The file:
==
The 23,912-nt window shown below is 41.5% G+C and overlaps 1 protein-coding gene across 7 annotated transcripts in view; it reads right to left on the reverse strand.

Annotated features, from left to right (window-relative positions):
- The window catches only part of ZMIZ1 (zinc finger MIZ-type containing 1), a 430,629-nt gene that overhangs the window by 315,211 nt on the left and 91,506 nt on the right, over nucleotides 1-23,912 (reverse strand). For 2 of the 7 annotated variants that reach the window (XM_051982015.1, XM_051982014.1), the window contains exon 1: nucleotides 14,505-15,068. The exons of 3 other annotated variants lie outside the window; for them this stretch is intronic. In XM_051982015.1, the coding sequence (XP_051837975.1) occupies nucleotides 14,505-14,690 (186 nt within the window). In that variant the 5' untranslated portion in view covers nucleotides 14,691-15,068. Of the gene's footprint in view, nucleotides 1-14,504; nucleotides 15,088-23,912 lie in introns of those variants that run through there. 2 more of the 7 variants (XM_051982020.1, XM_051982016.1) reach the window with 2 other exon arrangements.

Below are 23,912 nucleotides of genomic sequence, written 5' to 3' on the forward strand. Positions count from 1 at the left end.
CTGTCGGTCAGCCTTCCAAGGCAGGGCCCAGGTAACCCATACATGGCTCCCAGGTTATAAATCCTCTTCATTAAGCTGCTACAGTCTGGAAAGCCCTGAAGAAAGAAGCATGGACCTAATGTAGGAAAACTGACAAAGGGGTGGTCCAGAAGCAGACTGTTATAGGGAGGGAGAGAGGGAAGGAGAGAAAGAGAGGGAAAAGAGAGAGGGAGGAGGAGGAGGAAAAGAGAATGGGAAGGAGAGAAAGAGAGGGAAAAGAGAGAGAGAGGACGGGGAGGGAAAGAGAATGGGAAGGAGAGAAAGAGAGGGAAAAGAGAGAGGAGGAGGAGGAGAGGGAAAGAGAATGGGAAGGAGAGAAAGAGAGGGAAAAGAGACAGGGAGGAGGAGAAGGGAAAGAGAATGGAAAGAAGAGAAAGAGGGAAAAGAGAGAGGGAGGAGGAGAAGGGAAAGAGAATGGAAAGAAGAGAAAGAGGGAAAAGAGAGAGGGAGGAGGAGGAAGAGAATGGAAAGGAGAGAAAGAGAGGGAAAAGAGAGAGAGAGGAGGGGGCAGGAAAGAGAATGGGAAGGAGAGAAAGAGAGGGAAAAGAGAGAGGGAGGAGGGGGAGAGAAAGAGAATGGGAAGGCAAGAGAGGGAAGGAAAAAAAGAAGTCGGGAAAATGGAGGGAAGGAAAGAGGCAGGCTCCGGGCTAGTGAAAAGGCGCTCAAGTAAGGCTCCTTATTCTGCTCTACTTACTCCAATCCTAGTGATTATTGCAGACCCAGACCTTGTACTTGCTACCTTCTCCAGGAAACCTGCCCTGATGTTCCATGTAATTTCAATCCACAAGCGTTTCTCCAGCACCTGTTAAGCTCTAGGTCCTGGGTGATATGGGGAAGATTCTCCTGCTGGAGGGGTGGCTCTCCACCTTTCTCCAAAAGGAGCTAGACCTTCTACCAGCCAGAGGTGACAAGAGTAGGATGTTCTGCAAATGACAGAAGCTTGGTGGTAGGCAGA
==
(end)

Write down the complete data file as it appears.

The 23,912-nt window shown below is 41.5% G+C and overlaps 1 protein-coding gene across 7 annotated transcripts in view; it reads right to left on the reverse strand.

Annotated features, from left to right (window-relative positions):
- The window catches only part of ZMIZ1 (zinc finger MIZ-type containing 1), a 430,629-nt gene that overhangs the window by 315,211 nt on the left and 91,506 nt on the right, over nucleotides 1-23,912 (reverse strand). For 2 of the 7 annotated variants that reach the window (XM_051982015.1, XM_051982014.1), the window contains exon 1: nucleotides 14,505-15,068. The exons of 3 other annotated variants lie outside the window; for them this stretch is intronic. In XM_051982015.1, the coding sequence (XP_051837975.1) occupies nucleotides 14,505-14,690 (186 nt within the window). In that variant the 5' untranslated portion in view covers nucleotides 14,691-15,068. Of the gene's footprint in view, nucleotides 1-14,504; nucleotides 15,088-23,912 lie in introns of those variants that run through there. 2 more of the 7 variants (XM_051982020.1, XM_051982016.1) reach the window with 2 other exon arrangements.

Below are 23,912 nucleotides of genomic sequence, written 5' to 3' on the forward strand. Positions count from 1 at the left end.
CTGTCGGTCAGCCTTCCAAGGCAGGGCCCAGGTAACCCATACATGGCTCCCAGGTTATAAATCCTCTTCATTAAGCTGCTACAGTCTGGAAAGCCCTGAAGAAAGAAGCATGGACCTAATGTAGGAAAACTGACAAAGGGGTGGTCCAGAAGCAGACTGTTATAGGGAGGGAGAGAGGGAAGGAGAGAAAGAGAGGGAAAAGAGAGAGGGAGGAGGAGGAGGAAAAGAGAATGGGAAGGAGAGAAAGAGAGGGAAAAGAGAGAGAGAGGACGGGGAGGGAAAGAGAATGGGAAGGAGAGAAAGAGAGGGAAAAGAGAGAGGAGGAGGAGGAGAGGGAAAGAGAATGGGAAGGAGAGAAAGAGAGGGAAAAGAGACAGGGAGGAGGAGAAGGGAAAGAGAATGGAAAGAAGAGAAAGAGGGAAAAGAGAGAGGGAGGAGGAGAAGGGAAAGAGAATGGAAAGAAGAGAAAGAGGGAAAAGAGAGAGGGAGGAGGAGGAAGAGAATGGAAAGGAGAGAAAGAGAGGGAAAAGAGAGAGAGAGGAGGGGGCAGGAAAGAGAATGGGAAGGAGAGAAAGAGAGGGAAAAGAGAGAGGGAGGAGGGGGAGAGAAAGAGAATGGGAAGGCAAGAGAGGGAAGGAAAAAAAGAAGTCGGGAAAATGGAGGGAAGGAAAGAGGCAGGCTCCGGGCTAGTGAAAAGGCGCTCAAGTAAGGCTCCTTATTCTGCTCTACTTACTCCAATCCTAGTGATTATTGCAGACCCAGACCTTGTACTTGCTACCTTCTCCAGGAAACCTGCCCTGATGTTCCATGTAATTTCAATCCACAAGCGTTTCTCCAGCACCTGTTAAGCTCTAGGTCCTGGGTGATATGGGGAAGATTCTCCTGCTGGAGGGGTGGCTCTCCACCTTTCTCCAAAAGGAGCTAGACCTTCTACCAGCCAGAGGTGACAAGAGTAGGATGTTCTGCAAATGACAGAAGCTTGGTGGTAGGCAGA